• Wool is the only fibre that retains its warmth when wet. It can absorb about 30% of its weight in water. Wool absorbs and releases water vapour as humidity rises and falls, which is why it works so well as a natural insulator.
  • Very dry grazing areas for sheep, such as areas caught in a drought, can produce finer fibres.
  • Got that itch from your warm winter woolies? It’s more likely due to thicker and coarser fibre diameter or fibre ends, not a wool allergy. Try ultra fine Merino! People who have true wool allergies exhibit symptoms similar to pollen or cat allergies: red, watery irritated eyes, nasal congestion and shortness of breath. What’s triggering the allergy is not the fibre itself but the wool alcohols found in lanolin.
  • Wool keeps firefighters safe! Wool is fire resistant, with a high natural ignition point of about 1,382 degrees. Unlike nylon and polyester, wool does not drip or melt when it eventually catches fire.
  • Wool has all the right properties for erosion control devices such as erosion blankets on banks and hillsides. Lightweight woolen ground cover blankets allow seedlings to grow right through. Because wool is biodegradable, the blankets break down slowly, fertilizing plants with a generous 17 percent nitrogen content compared to the 6 percent nitrogen found in commercial turf products.
  • Have you ever seen a shearing? The fastest recorded time to shear a sheep is 39.31 seconds by Hilton Barrett of Australia in 2010.
  • The most expensive sheep in the world was a ram bought in 2009 in Scotland for breeding purposes. His selling price: $425 000.
  • Sheep are intelligent. Sheep can recognize up to 50 other sheep faces and remember them for 2 years, and they can also recognize and remember human faces.
  • Sheep have excellent peripheral vision. Their large, rectangular pupils allow them to see almost 360 degrees. They can even see behind themselves without turning their heads!
  • Baseballs have about 150 yards of wool wound in layers about the core to withstand the immense impact when hit.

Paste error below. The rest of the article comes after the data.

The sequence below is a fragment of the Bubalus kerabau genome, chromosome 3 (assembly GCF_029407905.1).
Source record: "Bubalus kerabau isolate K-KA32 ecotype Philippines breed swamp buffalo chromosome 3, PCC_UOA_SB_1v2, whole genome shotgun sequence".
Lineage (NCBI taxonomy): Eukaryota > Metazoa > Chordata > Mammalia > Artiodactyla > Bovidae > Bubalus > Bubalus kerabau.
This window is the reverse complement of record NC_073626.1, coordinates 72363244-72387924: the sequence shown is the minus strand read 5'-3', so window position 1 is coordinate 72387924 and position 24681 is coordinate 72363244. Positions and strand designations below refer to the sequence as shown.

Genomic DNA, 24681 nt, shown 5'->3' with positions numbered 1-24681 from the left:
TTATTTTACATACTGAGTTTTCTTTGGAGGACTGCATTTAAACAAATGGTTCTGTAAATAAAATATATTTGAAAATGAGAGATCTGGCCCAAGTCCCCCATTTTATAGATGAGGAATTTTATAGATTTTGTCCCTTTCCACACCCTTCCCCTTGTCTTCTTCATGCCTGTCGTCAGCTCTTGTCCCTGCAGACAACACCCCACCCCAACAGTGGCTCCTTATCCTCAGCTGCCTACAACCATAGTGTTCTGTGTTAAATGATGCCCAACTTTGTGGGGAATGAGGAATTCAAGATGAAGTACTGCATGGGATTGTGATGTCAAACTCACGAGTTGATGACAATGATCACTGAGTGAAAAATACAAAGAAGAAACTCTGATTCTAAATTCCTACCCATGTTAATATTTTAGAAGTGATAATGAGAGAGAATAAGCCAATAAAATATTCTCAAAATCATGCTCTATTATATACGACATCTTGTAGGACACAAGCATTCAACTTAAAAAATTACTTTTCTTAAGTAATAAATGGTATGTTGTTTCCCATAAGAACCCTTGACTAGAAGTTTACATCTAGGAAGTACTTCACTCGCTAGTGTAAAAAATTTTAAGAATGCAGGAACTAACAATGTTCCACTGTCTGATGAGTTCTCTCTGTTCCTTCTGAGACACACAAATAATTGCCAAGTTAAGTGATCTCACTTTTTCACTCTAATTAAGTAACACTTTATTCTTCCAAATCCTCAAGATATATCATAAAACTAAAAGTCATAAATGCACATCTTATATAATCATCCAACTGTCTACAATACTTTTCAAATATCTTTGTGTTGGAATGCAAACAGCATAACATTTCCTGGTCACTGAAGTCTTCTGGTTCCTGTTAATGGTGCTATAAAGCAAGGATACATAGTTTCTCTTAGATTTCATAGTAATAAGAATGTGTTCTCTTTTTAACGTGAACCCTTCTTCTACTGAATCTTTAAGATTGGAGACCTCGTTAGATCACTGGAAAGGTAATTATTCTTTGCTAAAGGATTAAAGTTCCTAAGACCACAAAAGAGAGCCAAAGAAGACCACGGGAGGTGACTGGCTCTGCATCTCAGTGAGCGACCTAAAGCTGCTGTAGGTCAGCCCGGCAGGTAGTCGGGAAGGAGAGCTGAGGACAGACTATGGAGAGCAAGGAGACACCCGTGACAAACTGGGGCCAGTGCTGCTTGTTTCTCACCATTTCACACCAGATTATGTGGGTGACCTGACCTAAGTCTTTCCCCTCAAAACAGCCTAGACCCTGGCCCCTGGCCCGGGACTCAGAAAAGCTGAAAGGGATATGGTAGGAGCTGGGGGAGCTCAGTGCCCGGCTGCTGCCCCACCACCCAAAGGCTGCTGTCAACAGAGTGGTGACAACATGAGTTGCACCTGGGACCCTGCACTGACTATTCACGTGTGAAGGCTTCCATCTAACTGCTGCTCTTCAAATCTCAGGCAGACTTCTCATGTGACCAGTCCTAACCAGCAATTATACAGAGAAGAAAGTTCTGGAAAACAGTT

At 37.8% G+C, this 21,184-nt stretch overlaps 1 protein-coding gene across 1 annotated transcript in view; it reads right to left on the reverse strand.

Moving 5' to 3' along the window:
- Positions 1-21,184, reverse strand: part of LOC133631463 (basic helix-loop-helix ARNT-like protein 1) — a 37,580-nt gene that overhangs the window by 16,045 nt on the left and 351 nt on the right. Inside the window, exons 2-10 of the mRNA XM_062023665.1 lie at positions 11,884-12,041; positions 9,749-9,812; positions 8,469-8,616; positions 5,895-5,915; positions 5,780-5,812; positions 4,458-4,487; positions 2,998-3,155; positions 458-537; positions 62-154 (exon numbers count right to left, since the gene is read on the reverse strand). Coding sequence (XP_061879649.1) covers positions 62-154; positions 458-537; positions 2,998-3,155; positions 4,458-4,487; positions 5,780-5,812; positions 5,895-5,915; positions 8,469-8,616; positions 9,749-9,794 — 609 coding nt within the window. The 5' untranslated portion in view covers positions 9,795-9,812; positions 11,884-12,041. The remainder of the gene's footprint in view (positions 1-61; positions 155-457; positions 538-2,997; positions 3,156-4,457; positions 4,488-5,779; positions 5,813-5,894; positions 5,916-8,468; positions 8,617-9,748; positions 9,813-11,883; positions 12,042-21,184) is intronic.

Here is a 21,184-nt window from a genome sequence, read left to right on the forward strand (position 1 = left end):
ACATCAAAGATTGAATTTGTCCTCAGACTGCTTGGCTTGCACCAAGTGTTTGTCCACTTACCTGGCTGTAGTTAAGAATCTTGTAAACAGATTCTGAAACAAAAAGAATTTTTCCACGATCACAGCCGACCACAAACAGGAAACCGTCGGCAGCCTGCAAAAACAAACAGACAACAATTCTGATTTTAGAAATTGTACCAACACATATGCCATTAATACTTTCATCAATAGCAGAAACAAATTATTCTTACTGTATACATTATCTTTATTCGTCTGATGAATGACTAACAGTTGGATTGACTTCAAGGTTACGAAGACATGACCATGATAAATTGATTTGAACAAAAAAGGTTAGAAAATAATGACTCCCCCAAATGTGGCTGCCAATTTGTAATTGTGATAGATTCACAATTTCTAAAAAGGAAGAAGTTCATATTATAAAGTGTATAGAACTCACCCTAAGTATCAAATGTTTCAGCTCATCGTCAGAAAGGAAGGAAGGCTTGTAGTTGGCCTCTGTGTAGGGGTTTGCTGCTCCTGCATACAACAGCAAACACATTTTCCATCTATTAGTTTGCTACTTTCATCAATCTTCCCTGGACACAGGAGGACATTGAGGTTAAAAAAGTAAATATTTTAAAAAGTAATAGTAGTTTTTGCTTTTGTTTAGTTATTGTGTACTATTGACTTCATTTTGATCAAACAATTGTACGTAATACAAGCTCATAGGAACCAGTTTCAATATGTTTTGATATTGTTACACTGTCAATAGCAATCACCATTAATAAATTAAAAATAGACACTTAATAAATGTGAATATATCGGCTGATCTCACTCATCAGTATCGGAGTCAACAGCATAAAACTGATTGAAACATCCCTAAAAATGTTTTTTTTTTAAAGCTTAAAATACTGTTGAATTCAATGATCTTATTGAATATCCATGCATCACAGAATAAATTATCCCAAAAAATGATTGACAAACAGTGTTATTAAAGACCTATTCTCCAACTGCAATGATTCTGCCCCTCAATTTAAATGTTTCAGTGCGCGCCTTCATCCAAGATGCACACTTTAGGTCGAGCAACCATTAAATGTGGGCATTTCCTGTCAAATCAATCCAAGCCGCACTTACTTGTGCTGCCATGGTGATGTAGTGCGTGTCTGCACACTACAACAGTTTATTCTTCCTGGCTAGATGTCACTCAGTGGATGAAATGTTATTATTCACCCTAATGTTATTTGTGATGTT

• What’s in a name? Years ago, felting was referred to as “fulling” in England. The fulling process was done by walking over the wool cloth submerged in water to aid in agitating it. So, Fullers and Walkers were felt makers. Are you a Walker, a Fuller? Where did your family originate?
  • The lifespan of sheep is generally 10 to 15 years. Sheep are sexually mature around 5 months of age but are generally not bred until at least 8 months of age. Gestation is about 5 months long.
  • Stages from Fleece to Top:

  • Raw fleece – unwashed, directly from the animal.
  • Image of scoured fleece and raw wool from Chaotic Fibres, VictoriaScoured fleece – washed to remove both the greasy lanolin and the dirtiest sections of the fleece. The locks are still intact.
  • Batting – batts are processed first by putting the fleece through a picker once the fleece has been scoured. The picker removes most of the remaining debris. After picking, the fleece is carded to straighten most of the fibres. The sheets created by the carder are lofty due to the volume of air and fluff maintained in the batts. These qualities make carded batts a fine choice for sculptural needle felting.
  • Roving – similar to batts but resembling long ropes. Roving and Top are often used interchangeably but roving should be a little messier than top as it is not as finely combed.
  • Top – roving that has been thoroughly combed so all the fibres run in one direction. Top refers to this product being ‘top’ quality. Top is excellent for spinning, wet felting and nuno felting. Combed top is more difficult to work with for needle felters.